Roma is all about cattle and the Roma Cattle Sales are the largest in Australia. Cattle get trucked in every day from all over the country. They have raised walkways around the yards, a great place to see what's happening and soak up the atmosphere. Farmers, buyers, agents, transporters, saleyard staff and lots of cattle. Sales are on every Tuesday and Thursday and start at 8am. Today Thursday, there were only 1000 head for sale, all going to the abottoir but Tuesday is a much busier day with an average of 10,000 being sold. There is a large elctronic display board clearly visible where you can see the weight, price per kilogram and average price per head as the cattle go over the weighbridge. Roma is still in the grip of drought but the cattle still look remarkably healthy. Visitors are most welcome.
Roma has an Avenue of Heroes, honouring the men from Roma who lost their lives in WWI. One hundred and forty bottle trees line the streets, each with the name of the man, his regiment and the date of his death. Bottle trees are not related to the Boab trees found in Derby in Western Australia, thought to come from Madagasgar. They are found naturally in scrub country and are sometimes felled for stock fodder because they are fibrous and very moist, their leafy branches are also often cut down for stock to eat.
I love the story about Harry Redford, the famous cattle duffer. Roma Court House is famous for what was considered to be a miscarriage of justice. A jury found Harry Redford not guilty of cattle duffing when there was overwhelming evidence to prove that he was. The judge was so shocked at the verdict that he said the famous words "What?" and then "I thank God gentlemen, that the verdict is yours and not mine".
By 1870 Harry was in Qeensland working on Bowen Downs station which covered 1.75 million acres. They were running about 70,000 cattle and Redford decided that they wouldn't miss a few. He also took a very valuable, imported white bull. He knew he couldn't sell them in Queensland or even New South Wales so drove them all the way down the Cooper Creek into South Australia, an incredible 1300 kms away, and sold them for 5,000 pounds.
But the Manager of Bowen Downs did notice that some were missing and on February 1871 Redford was arrested and brought to Roma for trial. The charge was "That Redford in March 1870, at Bowen Downs station feloniously did steal 100 bullocks, 100 cows, 100 heifers, 100 steers and one white bull, the property of Morehead and Young".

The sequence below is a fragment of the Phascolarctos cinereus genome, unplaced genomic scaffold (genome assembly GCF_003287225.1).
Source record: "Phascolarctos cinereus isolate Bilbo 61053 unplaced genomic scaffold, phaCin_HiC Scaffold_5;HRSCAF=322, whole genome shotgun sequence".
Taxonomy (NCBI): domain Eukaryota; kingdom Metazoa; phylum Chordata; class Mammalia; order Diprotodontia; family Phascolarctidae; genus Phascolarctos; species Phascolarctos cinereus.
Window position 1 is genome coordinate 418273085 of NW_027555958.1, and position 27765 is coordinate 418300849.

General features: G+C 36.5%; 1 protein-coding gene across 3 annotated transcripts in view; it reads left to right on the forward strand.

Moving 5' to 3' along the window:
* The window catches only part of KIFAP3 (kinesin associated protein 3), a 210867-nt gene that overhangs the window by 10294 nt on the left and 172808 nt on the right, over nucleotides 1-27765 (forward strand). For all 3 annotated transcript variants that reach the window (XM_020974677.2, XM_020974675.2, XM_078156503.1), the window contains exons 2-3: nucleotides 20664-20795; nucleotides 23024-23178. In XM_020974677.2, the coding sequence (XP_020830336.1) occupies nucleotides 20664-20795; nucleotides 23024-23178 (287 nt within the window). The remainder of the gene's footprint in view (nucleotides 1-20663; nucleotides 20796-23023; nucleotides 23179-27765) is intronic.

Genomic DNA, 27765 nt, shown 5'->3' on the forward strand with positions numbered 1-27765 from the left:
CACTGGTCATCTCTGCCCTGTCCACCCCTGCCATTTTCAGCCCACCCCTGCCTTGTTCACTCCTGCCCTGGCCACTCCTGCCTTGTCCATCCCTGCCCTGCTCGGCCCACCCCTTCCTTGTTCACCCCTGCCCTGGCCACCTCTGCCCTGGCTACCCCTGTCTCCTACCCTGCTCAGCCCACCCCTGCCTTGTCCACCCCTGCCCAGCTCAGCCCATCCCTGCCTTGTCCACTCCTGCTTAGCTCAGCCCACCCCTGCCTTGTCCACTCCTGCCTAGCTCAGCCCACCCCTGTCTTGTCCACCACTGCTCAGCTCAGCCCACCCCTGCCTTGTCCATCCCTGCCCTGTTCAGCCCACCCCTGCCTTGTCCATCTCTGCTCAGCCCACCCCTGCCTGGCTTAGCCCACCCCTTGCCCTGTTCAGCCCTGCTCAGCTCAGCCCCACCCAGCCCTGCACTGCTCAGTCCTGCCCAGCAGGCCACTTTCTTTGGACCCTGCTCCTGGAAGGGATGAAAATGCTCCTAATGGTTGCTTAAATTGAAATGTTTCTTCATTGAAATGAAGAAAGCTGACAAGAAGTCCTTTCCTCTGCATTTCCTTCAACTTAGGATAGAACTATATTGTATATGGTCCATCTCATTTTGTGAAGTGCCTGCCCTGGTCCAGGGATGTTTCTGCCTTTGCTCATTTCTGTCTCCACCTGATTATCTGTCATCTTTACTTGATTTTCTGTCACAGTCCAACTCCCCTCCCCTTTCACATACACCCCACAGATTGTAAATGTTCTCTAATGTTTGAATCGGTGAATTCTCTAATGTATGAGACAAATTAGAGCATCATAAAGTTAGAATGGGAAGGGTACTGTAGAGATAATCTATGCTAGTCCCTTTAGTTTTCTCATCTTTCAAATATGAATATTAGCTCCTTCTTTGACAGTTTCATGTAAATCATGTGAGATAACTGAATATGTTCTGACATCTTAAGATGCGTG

There hadn't been that much excitement in the bush for ages and the courtroom was packed. Redford's capability as a stockman and excellent bushman skills, combined with his outrageous daring had a strange effect on the locals, they couldn't help admiring the man. Forty one of the forty eight people called as possible jurors were dismissed, considered prejudiced. The white bull was lined up with others and identified immediately by the owner. The defence offered no witnesses. In April 1873, the Governor of Queensland was so outraged by the 'not guilty' verdict, he ordered that the criminal jurisdiction of the District Court at Roma be withdrawn for two years. Today, the courthouse where the trial took place no longer exists.
Redford would later purchase Corella Downs, a small property, but lost it through drought. Although a strong swimmer, he drowned trying to cross Corella Creek in the Northern Territory, which was in full flood.
Every year people from all walks of life come to join in the unique event of the Harry Redford Cattle Drive. Together with some of the best drovers in the country, you are invited to help drive 600 head of cattle starting from Lake Dunn, through Aramac and Bowen Downs, and finishing at Muttaburra, north of Longreach. The journey costs $275 per person per day and includes a horse, all meals, entry to local festivities and transfers to and from the camps. What an experience that would be.